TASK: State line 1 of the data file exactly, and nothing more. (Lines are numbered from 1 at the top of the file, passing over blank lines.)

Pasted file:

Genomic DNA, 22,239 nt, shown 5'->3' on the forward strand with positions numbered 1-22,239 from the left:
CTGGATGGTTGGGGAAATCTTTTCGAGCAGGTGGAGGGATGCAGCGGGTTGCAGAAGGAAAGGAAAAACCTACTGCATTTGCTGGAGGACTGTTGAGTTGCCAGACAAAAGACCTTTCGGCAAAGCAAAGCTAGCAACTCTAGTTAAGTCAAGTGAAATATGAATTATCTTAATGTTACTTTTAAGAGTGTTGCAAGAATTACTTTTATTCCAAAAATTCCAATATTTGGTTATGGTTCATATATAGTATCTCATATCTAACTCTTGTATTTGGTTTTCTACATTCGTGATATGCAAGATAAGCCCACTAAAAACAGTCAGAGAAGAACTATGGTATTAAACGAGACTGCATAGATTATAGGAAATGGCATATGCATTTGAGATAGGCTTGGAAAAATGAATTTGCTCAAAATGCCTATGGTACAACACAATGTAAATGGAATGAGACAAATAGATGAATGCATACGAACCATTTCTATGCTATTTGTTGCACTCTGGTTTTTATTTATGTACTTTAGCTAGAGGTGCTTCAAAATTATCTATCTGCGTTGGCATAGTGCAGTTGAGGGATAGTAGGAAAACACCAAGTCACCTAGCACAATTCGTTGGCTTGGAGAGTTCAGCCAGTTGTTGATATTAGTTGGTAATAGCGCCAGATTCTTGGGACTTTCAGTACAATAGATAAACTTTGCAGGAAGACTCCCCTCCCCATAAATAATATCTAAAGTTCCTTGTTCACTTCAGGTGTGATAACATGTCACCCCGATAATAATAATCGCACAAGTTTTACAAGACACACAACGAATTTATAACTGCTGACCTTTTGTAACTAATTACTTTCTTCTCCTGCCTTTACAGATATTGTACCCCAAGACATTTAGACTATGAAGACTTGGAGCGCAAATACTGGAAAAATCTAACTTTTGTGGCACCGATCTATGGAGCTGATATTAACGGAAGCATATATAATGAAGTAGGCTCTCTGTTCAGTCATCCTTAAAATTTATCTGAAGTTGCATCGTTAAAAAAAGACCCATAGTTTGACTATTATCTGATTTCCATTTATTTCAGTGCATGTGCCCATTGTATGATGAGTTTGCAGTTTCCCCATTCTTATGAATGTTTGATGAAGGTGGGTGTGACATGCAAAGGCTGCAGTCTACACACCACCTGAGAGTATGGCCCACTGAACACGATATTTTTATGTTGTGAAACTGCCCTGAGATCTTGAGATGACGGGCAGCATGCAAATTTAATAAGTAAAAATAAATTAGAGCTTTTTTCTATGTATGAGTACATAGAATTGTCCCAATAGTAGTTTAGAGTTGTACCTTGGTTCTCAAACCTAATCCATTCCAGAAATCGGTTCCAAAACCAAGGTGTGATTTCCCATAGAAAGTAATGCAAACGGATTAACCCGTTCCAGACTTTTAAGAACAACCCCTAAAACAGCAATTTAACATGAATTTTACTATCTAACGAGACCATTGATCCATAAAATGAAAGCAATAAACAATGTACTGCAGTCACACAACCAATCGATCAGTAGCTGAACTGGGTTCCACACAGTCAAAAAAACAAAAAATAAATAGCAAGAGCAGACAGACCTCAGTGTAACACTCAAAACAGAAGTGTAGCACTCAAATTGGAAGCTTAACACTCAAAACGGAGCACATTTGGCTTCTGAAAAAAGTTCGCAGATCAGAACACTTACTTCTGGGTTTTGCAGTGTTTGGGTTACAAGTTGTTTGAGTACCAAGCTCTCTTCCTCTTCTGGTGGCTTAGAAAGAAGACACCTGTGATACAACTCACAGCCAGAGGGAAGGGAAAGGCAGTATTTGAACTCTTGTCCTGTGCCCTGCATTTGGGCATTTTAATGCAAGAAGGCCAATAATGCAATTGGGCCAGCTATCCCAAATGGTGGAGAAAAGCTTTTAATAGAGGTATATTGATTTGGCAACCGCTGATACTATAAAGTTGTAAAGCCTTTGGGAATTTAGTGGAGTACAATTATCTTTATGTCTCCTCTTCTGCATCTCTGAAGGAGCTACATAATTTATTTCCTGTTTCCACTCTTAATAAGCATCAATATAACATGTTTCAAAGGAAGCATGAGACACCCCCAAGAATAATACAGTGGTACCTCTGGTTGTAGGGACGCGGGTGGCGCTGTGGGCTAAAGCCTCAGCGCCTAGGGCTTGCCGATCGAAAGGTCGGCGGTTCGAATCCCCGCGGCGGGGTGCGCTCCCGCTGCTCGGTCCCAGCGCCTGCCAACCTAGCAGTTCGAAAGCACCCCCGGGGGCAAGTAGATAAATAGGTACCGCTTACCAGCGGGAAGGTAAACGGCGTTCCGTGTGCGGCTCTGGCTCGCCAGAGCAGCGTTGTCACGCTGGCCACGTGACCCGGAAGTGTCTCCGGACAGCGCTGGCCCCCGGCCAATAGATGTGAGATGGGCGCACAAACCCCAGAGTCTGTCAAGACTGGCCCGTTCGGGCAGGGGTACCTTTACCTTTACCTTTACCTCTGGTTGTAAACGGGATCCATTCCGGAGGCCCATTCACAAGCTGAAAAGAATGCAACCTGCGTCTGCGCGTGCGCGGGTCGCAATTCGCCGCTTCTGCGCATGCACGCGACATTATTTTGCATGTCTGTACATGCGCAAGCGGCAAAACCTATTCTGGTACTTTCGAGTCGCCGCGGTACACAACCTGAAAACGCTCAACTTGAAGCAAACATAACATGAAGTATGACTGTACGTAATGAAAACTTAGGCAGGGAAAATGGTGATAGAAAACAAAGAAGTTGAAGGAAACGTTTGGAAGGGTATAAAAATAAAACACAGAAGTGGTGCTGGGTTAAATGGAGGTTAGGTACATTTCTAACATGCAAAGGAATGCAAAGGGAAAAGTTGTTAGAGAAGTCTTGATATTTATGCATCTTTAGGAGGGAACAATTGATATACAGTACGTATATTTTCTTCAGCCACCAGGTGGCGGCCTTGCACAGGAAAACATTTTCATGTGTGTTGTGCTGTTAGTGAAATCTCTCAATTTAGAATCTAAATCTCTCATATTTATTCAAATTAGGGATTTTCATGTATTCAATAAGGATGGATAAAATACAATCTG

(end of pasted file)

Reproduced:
Genomic DNA, 22,239 nt, shown 5'->3' on the forward strand with positions numbered 1-22,239 from the left: